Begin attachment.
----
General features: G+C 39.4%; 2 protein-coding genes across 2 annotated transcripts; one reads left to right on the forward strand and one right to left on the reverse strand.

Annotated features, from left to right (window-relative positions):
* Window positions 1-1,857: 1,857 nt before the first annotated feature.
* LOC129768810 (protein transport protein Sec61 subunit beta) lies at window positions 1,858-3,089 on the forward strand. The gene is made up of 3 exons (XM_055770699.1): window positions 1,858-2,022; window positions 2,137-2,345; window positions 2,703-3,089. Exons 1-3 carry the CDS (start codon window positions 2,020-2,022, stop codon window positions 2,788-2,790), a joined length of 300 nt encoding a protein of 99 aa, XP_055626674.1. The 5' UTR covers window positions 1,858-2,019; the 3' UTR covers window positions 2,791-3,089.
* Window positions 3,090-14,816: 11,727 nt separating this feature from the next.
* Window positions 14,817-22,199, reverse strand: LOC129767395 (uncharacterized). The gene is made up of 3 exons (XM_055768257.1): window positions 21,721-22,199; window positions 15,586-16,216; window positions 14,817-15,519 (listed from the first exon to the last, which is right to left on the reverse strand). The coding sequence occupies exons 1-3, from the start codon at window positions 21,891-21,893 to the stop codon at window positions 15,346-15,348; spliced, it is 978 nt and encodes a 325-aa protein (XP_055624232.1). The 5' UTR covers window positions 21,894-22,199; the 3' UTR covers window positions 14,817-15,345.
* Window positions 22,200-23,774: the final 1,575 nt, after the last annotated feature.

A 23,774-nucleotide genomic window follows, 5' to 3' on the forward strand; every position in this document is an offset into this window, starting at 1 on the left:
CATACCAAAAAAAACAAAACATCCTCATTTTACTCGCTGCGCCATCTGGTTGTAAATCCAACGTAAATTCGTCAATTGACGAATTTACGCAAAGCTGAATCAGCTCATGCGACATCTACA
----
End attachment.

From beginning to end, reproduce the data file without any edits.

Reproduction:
General features: G+C 39.4%; 2 protein-coding genes across 2 annotated transcripts; one reads left to right on the forward strand and one right to left on the reverse strand.

Annotated features, from left to right (window-relative positions):
* Window positions 1-1,857: 1,857 nt before the first annotated feature.
* LOC129768810 (protein transport protein Sec61 subunit beta) lies at window positions 1,858-3,089 on the forward strand. The gene is made up of 3 exons (XM_055770699.1): window positions 1,858-2,022; window positions 2,137-2,345; window positions 2,703-3,089. Exons 1-3 carry the CDS (start codon window positions 2,020-2,022, stop codon window positions 2,788-2,790), a joined length of 300 nt encoding a protein of 99 aa, XP_055626674.1. The 5' UTR covers window positions 1,858-2,019; the 3' UTR covers window positions 2,791-3,089.
* Window positions 3,090-14,816: 11,727 nt separating this feature from the next.
* Window positions 14,817-22,199, reverse strand: LOC129767395 (uncharacterized). The gene is made up of 3 exons (XM_055768257.1): window positions 21,721-22,199; window positions 15,586-16,216; window positions 14,817-15,519 (listed from the first exon to the last, which is right to left on the reverse strand). The coding sequence occupies exons 1-3, from the start codon at window positions 21,891-21,893 to the stop codon at window positions 15,346-15,348; spliced, it is 978 nt and encodes a 325-aa protein (XP_055624232.1). The 5' UTR covers window positions 21,894-22,199; the 3' UTR covers window positions 14,817-15,345.
* Window positions 22,200-23,774: the final 1,575 nt, after the last annotated feature.

A 23,774-nucleotide genomic window follows, 5' to 3' on the forward strand; every position in this document is an offset into this window, starting at 1 on the left:
CATACCAAAAAAAACAAAACATCCTCATTTTACTCGCTGCGCCATCTGGTTGTAAATCCAACGTAAATTCGTCAATTGACGAATTTACGCAAAGCTGAATCAGCTCATGCGACATCTACA